Our second annual study on Exchanging Cyber Threat Intelligence: There Has to Be a Better Way reveals interesting trends in how organizations are participating in initiatives or programs for exchanging threat intelligence with peers, industry groups, IT vendors and government.
According to the 692 IT and IT security practitioners surveyed, there is more recognition that the exchange of threat intelligence can improve an organization’s security posture and situational awareness. However, concerns about trust in the sources of intelligence and timeliness of the information continue to be a deterrent to participation in such initiatives.
Forty-seven percent of respondents say their organization had a material security breach that involved an attack that compromised the networks or enterprise systems. This attack could have been external (i.e. hacker), internal (i.e. malicious insider) or both. Most respondents (65 percent) say threat intelligence could have prevented or minimized the consequences of the attack.
Following are key research takeaways:
Threat intelligence is essential for a strong security posture. Seventy-five percent of respondents, who are familiar and involved in their company’s cyber threat intelligence activities or process, believe gathering and using threat intelligence is essential to a strong security posture.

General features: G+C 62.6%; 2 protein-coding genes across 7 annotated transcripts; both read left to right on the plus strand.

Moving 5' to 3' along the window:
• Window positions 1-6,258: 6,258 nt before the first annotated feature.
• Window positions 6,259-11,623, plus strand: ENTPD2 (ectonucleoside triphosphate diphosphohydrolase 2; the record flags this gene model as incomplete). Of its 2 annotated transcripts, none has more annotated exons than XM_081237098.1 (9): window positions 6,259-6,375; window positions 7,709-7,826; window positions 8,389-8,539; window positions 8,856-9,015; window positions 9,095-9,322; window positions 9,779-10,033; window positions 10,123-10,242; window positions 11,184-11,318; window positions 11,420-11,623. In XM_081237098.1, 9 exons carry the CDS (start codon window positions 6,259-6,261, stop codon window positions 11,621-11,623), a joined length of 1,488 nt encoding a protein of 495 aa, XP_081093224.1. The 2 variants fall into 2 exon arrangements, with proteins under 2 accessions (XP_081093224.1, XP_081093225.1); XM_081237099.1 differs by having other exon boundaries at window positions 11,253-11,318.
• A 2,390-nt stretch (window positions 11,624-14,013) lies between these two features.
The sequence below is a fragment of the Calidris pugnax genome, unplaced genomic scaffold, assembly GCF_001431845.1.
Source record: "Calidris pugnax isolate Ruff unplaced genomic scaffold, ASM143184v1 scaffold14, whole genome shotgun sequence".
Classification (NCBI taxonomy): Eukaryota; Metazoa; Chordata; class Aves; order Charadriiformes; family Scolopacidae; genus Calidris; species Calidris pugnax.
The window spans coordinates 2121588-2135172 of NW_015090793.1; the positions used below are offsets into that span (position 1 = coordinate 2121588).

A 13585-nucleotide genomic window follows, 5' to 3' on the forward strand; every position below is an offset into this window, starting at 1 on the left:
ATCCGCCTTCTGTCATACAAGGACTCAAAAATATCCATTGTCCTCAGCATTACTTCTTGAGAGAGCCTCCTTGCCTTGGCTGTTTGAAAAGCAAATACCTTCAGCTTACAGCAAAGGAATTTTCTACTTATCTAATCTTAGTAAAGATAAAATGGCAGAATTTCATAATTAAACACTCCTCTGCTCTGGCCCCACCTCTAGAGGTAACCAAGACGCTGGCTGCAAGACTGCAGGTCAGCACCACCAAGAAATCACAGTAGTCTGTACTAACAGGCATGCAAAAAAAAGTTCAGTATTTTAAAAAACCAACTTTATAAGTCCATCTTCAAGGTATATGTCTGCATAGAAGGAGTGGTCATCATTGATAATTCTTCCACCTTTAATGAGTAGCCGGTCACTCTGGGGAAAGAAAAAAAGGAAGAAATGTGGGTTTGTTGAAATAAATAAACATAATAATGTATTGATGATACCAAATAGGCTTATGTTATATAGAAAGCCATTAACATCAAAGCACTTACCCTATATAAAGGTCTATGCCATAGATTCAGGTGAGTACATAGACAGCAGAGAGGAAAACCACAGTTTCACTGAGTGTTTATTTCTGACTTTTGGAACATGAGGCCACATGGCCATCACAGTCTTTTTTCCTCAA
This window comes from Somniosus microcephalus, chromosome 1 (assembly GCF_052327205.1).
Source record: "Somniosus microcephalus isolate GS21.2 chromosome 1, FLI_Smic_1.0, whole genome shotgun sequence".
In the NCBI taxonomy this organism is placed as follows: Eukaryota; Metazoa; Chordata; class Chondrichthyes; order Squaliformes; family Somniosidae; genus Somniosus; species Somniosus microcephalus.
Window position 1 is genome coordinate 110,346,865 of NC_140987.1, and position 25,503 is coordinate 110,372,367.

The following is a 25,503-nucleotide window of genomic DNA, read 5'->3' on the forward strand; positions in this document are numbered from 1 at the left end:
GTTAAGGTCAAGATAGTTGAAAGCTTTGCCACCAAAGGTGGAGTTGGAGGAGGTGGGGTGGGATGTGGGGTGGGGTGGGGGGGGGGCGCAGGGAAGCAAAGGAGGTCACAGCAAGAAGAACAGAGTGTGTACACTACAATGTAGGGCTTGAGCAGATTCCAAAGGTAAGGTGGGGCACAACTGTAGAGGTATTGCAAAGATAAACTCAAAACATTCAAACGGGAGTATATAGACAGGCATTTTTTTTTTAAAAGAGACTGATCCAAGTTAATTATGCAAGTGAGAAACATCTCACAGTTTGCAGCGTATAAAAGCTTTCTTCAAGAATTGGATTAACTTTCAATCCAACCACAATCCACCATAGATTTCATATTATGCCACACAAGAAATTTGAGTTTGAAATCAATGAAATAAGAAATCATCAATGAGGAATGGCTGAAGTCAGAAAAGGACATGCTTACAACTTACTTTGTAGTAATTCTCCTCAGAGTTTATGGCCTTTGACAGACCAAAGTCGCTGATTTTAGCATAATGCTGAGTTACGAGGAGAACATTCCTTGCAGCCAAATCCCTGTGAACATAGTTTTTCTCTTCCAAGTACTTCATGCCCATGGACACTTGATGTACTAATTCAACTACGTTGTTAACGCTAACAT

Potential liability and lack of trust in sources of intelligence, keep some organizations from participating. Organizations that only partially participate cite potential liability of sharing (62 percent of respondents) and lack of trust in the sources of intelligence (60 percent of respondents). However, more respondents believe there is a benefit to exchanging threat intelligence.
Organizations rely upon peers and security vendors for threat intelligence. Sixty-five percent of respondents say they engage in informal peer-to-peer exchange of information or through a vendor threat exchange service (45 percent of respondents). IT vendors and peers are also considered to provide the most actionable information. Law enforcement or government officials are not often used as a source for threat intelligence.
Threat intelligence needs to be timely and easy to prioritize. Sixty-six percent of respondents who are only somewhat or not satisfied with current approaches say it is because the information is not timely and 46 percent complain the information is not categorized according to threat type or attacker.
Organizations are moving to a centralized program controlled by a dedicated team. A huge barrier to effective collaboration in the exchange of threat intelligence is the existence of silos. Centralizing control over the exchange of threat intelligence is becoming more prevalent and might address the silo problem.
I hope you will download the full report.